Suicide blast kills 7 Marines in Iraq

3 Iraqi soldiers are also killed in convoy attack near Fallujah

Separate assault kills 1 U.S. soldier

Hussein's deputy remains at large after reported arrest

September 07, 2004|By Ken Ellingwood | Ken Ellingwood,LOS ANGELES TIMES

BAGHDAD, Iraq -- A suicide car-bomber struck a military convoy outside Fallujah yesterday, killing seven Marines, in the deadliest attack on U.S. forces since April.

Three members of the Iraqi national guard were also killed in the bombing in Anbar province, a Sunni Muslim region that has become a flash point during Iraq's 16-month insurgency against the U.S.-led occupation.

Also yesterday, a convoy was attacked near Baghdad, killing one American soldier and wounding another, the U.S. military said today. An improvised explosive device was used, the military said.

The force of the blast in the Anbar province attack wrecked two Humvees and hurled the suicide car's engine far from the site, witnesses and military officials said.

The seven Marine fatalities are the largest number of U.S. troops killed in a single assault since April 29, when eight soldiers died in a car-bomb attack south of Baghdad.

The Marines belonged to the 1st Marine Expeditionary Force, based at Camp Pendleton, Calif.

U.S. forces have not patrolled Fallujah since ending a three-week siege in April, and insurgents have strengthened their hold on the city since then.

U.S. officials agreed to put an Iraqi force, the Fallujah Brigade, in control of security inside the city. But that group is widely believed to be acting in concert with the insurgency, made up of foreign and local Islamic militants and fighters loyal to Saddam Hussein. Since pulling back, U.S. forces have carried out regular airstrikes against suspected militant hide-outs in Fallujah.

A major concern among U.S. military leaders is that Fallujah has become a launching pad for a wide range of insurgent activities -- especially car bombings, which have grown in number and sophistication.

Insurgents also have carried out numerous kidnappings and killings of civilian foreigners in the Sunni Triangle area that surrounds Fallujah. The persistent violence in Fallujah and a few other trouble zones has already prompted authorities to consider excluding them from elections scheduled for January.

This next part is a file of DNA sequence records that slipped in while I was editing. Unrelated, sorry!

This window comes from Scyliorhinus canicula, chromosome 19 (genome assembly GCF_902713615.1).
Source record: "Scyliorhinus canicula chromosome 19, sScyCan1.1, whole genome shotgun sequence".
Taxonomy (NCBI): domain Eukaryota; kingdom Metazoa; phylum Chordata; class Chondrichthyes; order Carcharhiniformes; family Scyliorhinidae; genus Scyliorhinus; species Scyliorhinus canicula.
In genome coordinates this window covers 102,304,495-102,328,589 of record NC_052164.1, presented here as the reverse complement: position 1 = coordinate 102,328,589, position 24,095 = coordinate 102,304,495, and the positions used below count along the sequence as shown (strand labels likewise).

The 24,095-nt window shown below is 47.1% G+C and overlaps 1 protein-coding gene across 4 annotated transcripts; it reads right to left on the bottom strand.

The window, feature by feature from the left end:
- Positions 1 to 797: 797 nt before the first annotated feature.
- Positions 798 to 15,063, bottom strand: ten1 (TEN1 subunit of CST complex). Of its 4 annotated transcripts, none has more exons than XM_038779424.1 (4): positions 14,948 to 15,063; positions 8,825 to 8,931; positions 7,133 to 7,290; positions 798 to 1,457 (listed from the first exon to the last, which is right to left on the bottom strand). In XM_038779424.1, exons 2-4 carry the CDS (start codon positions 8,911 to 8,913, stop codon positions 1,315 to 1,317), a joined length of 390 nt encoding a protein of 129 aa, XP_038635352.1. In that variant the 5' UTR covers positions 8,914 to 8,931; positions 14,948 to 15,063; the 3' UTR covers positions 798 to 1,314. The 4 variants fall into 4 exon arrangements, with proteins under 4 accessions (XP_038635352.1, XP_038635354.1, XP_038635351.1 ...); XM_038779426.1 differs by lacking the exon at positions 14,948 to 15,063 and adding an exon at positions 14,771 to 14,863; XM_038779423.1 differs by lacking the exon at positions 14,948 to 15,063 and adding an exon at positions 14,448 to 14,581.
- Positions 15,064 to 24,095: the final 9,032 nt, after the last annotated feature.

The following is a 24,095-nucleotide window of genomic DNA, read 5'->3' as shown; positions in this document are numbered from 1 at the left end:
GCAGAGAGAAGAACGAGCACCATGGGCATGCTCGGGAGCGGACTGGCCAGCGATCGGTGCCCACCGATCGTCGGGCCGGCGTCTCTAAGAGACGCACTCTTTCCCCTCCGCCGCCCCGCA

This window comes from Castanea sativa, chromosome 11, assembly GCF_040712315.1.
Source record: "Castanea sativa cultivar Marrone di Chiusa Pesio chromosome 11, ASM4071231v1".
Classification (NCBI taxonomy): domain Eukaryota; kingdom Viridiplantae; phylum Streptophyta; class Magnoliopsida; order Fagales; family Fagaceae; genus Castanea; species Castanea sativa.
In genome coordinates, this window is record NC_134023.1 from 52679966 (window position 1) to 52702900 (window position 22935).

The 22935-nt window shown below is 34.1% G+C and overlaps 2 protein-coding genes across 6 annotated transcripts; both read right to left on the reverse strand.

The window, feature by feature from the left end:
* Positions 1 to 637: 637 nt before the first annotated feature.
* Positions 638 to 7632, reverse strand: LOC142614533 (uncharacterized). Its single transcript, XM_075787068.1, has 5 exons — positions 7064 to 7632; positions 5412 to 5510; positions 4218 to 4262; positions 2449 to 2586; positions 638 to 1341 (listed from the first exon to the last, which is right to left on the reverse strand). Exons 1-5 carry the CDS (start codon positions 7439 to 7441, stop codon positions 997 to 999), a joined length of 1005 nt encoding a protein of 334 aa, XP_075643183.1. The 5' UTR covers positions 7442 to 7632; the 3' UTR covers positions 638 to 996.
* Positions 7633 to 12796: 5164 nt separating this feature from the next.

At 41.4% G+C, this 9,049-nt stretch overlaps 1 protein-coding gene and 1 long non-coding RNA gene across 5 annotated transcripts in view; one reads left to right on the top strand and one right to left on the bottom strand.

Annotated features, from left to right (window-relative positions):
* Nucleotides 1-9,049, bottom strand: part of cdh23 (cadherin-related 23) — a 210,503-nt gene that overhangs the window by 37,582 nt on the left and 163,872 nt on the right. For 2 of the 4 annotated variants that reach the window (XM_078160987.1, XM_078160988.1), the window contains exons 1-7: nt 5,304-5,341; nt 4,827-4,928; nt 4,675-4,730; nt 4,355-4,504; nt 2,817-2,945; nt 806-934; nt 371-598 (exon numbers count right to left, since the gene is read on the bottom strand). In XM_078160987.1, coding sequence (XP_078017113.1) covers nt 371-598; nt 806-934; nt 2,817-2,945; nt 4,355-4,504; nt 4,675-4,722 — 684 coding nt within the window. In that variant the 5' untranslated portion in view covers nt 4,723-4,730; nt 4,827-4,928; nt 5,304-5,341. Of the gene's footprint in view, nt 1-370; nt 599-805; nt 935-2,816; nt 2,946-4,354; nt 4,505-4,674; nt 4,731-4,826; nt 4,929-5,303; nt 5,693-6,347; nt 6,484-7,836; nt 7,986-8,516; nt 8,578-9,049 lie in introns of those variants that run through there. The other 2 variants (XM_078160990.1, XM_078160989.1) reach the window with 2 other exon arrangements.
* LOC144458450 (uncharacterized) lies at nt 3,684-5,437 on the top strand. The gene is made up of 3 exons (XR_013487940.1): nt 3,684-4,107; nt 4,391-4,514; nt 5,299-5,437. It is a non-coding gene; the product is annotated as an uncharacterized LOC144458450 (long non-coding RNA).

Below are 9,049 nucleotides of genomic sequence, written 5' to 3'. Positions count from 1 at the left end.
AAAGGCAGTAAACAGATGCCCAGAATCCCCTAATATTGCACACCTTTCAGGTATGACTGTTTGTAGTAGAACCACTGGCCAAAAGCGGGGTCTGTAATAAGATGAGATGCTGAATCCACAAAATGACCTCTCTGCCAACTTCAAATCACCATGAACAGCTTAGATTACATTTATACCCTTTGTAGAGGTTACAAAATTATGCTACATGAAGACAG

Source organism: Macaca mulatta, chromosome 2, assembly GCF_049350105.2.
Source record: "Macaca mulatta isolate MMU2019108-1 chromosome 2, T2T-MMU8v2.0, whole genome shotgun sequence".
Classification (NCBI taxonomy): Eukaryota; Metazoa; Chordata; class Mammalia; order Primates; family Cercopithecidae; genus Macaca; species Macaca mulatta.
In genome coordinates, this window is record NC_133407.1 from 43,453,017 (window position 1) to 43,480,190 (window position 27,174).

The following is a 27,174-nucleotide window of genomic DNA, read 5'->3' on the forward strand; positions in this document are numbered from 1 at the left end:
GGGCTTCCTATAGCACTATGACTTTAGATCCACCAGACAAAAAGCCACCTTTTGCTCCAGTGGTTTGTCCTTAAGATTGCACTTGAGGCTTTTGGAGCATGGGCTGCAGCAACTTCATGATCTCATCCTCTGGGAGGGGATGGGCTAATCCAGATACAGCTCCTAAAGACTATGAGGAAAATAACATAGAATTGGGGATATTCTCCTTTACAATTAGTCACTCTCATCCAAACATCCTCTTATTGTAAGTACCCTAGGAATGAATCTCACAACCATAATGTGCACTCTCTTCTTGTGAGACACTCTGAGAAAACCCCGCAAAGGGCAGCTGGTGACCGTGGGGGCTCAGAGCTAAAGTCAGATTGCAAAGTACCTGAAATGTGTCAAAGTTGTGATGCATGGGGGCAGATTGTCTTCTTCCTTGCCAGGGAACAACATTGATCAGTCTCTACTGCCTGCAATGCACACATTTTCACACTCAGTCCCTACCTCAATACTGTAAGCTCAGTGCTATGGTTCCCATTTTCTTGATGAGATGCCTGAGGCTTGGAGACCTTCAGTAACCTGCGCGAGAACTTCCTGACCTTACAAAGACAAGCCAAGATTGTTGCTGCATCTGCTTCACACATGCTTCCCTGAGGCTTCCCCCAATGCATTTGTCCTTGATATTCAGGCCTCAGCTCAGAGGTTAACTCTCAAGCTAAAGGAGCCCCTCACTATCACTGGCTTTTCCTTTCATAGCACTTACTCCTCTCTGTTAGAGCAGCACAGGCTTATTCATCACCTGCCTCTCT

With yesterday's deaths, 991 U.S. service members have died since the beginning of military operations in Iraq in March 2003, according to a count by the Associated Press based on Defense Department figures.

A day earlier, two U.S. soldiers were killed and 16 injured during a mortar attack on a military base near Baghdad.

The U.S. military said yesterday that American-led troops and Iraqi national guard forces were continuing joint operations on the outskirts of Fallujah.

"Our forces will continue to stay the course in order to ensure Iraqi security forces have everything necessary to set the conditions required to foster rule of law and revitalization of Iraq," the military said in a statement.

In addition to the blasts, the U.S. military said three bombing attacks targeted its forces in eastern Baghdad yesterday morning. Three soldiers were wounded in one of those attacks.

Meanwhile, Iraqi government officials announced that a man detained by authorities a day earlier was not Hussein deputy Izzat Ibrahim al-Douri, the highest-ranking official from the toppled regime to remain free.

An Interior Ministry spokesman said that after further investigation, officials had determined that the man being held was not al-Douri, who ranks sixth on the U.S. most-wanted list.

The man, who was not publicly identified, was a relative of al-Douri and was also wanted by authorities on unspecified charges, said the spokesman, Sabah Kadhim.

The reported arrest had spawned wildly conflicting official assertions and considerable confusion. Several senior officials had insisted that al-Douri was captured during a raid at a medical clinic in the northern city of Tikrit, while others, including the defense minister, characterized the claims as baseless.

It was not the first time that reports of al-Douri's arrest had proved untrue.

American officials did not deny the initial reports but said the U.S. military was not involved in any operations in Tikrit that day.

The capture of al-Douri would have been a boon for the interim government of Prime Minister Ayad Allawi, which took power two months ago.

In other developments:

The group that kidnapped two French journalists last month issued fresh demands for their release, including a $5 million ransom.

In a declaration posted on an Islamic Web site, the Islamic Army in Iraq also demanded that France agree to a truce with Osama bin Laden and vow not to take part in military operations or commerce in Iraq.

The statement set a 48-hour deadline. It could not be immediately determined whether the statement was authentic.

The journalists -- Georges Malbrunot of Le Figaro and Christian Chesnot of Radio France Internationale -- were captured Aug. 20 south of Baghdad. An Italian journalist, Enzo Baldoni, was kidnapped by the group last month in the same area and later killed.

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